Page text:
New research challenges the long-held belief placing Anatolia, in modern day Turkey, as the birthplace of domesticated horses.
It is now thought that they were likely brought to the region during the Bronze Age, in about 2000 BCE. Researchers now suggest that the Black Sea region is the more likely candidate as the habitat in which horses were first domesticated.
The exact location in which horse domestication took place, however, remains unknown, according to a recent paper published in the Science Advances magazine.
The domestication of horses has had deep implications for human history, allowing homo sapiens to move faster and over longer distances. This was important for the spread of culture and languages, as well as for trade and warfare.
Eva-Maria Geigl, Head of Research at France’s L’Institut Jacques Monod, and her team tested the horse domestication hypothesis through the paleo-genetic analysis of 111 equine remains from 14 archaeological sites across Anatolia and the southern Caucasus. The tests covered a time-period of between 9000 to 500 BCE, including the presumed point at which the domestication of horses took place.
“We discovered that around 2000 BCE, a genetic turnover took place in horses from Anatolia and Transcaucasia, as horses prior to 2000 BCE were carriers of four different maternal (mitochondrial) lineages, three of which seem to be unique to this area and one of which is now extinct,” Geigl said, “Afterwards we observed a strong increase of different mitochondrial lineages known from other areas and also in present-day horses.”
Along with the explosion of maternal lineages after 2000 BCE, researchers also observed a strong increase in coat colours. These are considered markers of domestic horses, while horses prior to this date had the typical wild-type coat colour.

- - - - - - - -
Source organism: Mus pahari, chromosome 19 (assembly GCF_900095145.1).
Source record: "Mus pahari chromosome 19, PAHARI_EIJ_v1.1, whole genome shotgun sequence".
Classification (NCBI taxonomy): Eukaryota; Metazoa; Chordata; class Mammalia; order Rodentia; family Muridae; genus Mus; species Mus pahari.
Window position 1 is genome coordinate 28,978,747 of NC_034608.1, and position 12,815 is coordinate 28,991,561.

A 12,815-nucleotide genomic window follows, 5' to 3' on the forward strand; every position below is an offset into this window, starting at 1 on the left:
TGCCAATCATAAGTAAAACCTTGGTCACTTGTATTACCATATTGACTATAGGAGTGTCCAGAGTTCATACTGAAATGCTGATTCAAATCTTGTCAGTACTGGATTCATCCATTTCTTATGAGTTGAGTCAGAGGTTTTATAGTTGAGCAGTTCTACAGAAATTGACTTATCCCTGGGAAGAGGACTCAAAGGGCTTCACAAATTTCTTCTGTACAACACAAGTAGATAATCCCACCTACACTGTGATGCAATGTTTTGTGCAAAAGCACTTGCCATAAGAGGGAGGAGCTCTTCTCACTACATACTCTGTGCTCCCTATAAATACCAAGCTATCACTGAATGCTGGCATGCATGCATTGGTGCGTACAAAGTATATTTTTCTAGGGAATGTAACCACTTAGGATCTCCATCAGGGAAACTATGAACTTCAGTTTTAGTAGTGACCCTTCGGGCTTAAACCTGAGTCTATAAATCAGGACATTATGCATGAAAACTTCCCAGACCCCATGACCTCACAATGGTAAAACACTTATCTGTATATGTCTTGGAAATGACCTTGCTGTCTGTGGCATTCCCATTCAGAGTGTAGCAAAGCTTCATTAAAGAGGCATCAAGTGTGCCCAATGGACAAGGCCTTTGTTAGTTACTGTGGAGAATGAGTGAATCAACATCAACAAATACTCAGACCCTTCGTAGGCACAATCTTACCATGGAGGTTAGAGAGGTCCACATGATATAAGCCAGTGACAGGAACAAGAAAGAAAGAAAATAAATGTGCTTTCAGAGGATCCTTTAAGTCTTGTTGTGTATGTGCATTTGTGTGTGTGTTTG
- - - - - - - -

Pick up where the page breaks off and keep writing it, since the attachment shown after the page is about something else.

Taken together, these results clearly indicate that domestic horses were introduced into Transcaucasia and Anatolia around 2000 BCE, and that they had not been domesticated locally in this area.
Since DNA in archaeological bone samples in southwest Asia is mostly poorly preserved, the researchers designed a paleo-genetic method combining the power and specificity of a targeted PCR (polymerase chain reaction) approach with the efficiency of the high throughput next-generation sequencing methods. The power of this method allowed the team to collect data from 60 remains.
The study also yielded the most ancient genomic evidence for a human-made hybrid, a mule, which is a cross between a female horse and a male donkey, from an Early Iron Age context dated to 1100 to 800 BCE.
As a result, Iron-Age Anatolians, such as the Hittites, produced sterile hybrids, which are a technically and financially challenging endeavour. Being the most expensive species mentioned on a livestock price list dating to the Hittite period, mules were obviously highly valued.
“I am stunned by the massive and fast introduction of domestic horses in this area, which also convinced me that horses must have been domesticated elsewhere,” Geigl said. “For me, the most likely hypothesis is that this happened in the Pontic-Caspian Steppes where people lived at this time who used domestic horses, the wheel and chariots, as well as bronze objects and weapons.”